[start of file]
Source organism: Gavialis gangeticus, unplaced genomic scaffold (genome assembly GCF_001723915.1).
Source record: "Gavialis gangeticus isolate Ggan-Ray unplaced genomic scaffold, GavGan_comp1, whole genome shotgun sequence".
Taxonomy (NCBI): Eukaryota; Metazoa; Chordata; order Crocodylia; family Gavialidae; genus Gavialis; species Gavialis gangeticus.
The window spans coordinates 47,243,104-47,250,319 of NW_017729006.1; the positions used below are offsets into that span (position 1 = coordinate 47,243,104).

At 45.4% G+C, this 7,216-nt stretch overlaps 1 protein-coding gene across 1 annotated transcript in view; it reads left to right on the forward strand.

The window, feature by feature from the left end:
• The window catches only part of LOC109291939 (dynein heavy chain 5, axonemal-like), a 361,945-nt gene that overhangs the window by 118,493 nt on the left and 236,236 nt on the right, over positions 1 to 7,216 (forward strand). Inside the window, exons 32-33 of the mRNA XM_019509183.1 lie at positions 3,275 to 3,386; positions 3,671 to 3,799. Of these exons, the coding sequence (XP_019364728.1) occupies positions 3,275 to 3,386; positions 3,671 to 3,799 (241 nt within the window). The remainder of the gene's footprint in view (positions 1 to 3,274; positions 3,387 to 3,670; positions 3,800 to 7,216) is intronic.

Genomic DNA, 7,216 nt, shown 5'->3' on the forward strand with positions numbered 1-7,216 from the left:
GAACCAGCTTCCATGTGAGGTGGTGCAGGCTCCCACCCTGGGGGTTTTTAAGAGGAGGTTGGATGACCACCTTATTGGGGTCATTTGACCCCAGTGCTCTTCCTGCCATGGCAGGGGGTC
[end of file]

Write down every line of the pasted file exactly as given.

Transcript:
Source organism: Gavialis gangeticus, unplaced genomic scaffold (genome assembly GCF_001723915.1).
Source record: "Gavialis gangeticus isolate Ggan-Ray unplaced genomic scaffold, GavGan_comp1, whole genome shotgun sequence".
Taxonomy (NCBI): Eukaryota; Metazoa; Chordata; order Crocodylia; family Gavialidae; genus Gavialis; species Gavialis gangeticus.
The window spans coordinates 47,243,104-47,250,319 of NW_017729006.1; the positions used below are offsets into that span (position 1 = coordinate 47,243,104).

At 45.4% G+C, this 7,216-nt stretch overlaps 1 protein-coding gene across 1 annotated transcript in view; it reads left to right on the forward strand.

The window, feature by feature from the left end:
• The window catches only part of LOC109291939 (dynein heavy chain 5, axonemal-like), a 361,945-nt gene that overhangs the window by 118,493 nt on the left and 236,236 nt on the right, over positions 1 to 7,216 (forward strand). Inside the window, exons 32-33 of the mRNA XM_019509183.1 lie at positions 3,275 to 3,386; positions 3,671 to 3,799. Of these exons, the coding sequence (XP_019364728.1) occupies positions 3,275 to 3,386; positions 3,671 to 3,799 (241 nt within the window). The remainder of the gene's footprint in view (positions 1 to 3,274; positions 3,387 to 3,670; positions 3,800 to 7,216) is intronic.

Genomic DNA, 7,216 nt, shown 5'->3' on the forward strand with positions numbered 1-7,216 from the left:
GAACCAGCTTCCATGTGAGGTGGTGCAGGCTCCCACCCTGGGGGTTTTTAAGAGGAGGTTGGATGACCACCTTATTGGGGTCATTTGACCCCAGTGCTCTTCCTGCCATGGCAGGGGGTC